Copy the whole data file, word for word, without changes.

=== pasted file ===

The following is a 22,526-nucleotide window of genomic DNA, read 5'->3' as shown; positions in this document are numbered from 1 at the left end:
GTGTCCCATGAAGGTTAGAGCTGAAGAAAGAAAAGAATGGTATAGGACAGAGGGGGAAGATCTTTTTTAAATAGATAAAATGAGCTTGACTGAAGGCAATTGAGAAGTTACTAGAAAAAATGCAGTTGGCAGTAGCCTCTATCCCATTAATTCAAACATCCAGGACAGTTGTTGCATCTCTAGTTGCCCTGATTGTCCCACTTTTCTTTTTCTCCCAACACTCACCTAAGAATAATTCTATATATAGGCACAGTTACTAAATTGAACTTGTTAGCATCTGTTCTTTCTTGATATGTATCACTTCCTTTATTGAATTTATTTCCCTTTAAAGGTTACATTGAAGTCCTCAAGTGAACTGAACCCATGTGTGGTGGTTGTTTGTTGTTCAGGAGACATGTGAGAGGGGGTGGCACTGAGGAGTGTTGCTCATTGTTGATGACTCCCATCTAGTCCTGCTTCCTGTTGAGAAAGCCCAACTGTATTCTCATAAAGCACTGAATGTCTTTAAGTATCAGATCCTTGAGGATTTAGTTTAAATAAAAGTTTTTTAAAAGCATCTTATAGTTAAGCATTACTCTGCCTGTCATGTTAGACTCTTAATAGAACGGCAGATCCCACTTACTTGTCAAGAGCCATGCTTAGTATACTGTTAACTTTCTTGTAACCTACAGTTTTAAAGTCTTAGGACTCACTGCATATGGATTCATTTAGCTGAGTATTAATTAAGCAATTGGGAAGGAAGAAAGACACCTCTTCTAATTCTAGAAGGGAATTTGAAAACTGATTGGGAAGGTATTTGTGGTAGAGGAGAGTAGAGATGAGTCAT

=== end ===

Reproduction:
The following is a 22,526-nucleotide window of genomic DNA, read 5'->3' as shown; positions in this document are numbered from 1 at the left end:
GTGTCCCATGAAGGTTAGAGCTGAAGAAAGAAAAGAATGGTATAGGACAGAGGGGGAAGATCTTTTTTAAATAGATAAAATGAGCTTGACTGAAGGCAATTGAGAAGTTACTAGAAAAAATGCAGTTGGCAGTAGCCTCTATCCCATTAATTCAAACATCCAGGACAGTTGTTGCATCTCTAGTTGCCCTGATTGTCCCACTTTTCTTTTTCTCCCAACACTCACCTAAGAATAATTCTATATATAGGCACAGTTACTAAATTGAACTTGTTAGCATCTGTTCTTTCTTGATATGTATCACTTCCTTTATTGAATTTATTTCCCTTTAAAGGTTACATTGAAGTCCTCAAGTGAACTGAACCCATGTGTGGTGGTTGTTTGTTGTTCAGGAGACATGTGAGAGGGGGTGGCACTGAGGAGTGTTGCTCATTGTTGATGACTCCCATCTAGTCCTGCTTCCTGTTGAGAAAGCCCAACTGTATTCTCATAAAGCACTGAATGTCTTTAAGTATCAGATCCTTGAGGATTTAGTTTAAATAAAAGTTTTTTAAAAGCATCTTATAGTTAAGCATTACTCTGCCTGTCATGTTAGACTCTTAATAGAACGGCAGATCCCACTTACTTGTCAAGAGCCATGCTTAGTATACTGTTAACTTTCTTGTAACCTACAGTTTTAAAGTCTTAGGACTCACTGCATATGGATTCATTTAGCTGAGTATTAATTAAGCAATTGGGAAGGAAGAAAGACACCTCTTCTAATTCTAGAAGGGAATTTGAAAACTGATTGGGAAGGTATTTGTGGTAGAGGAGAGTAGAGATGAGTCAT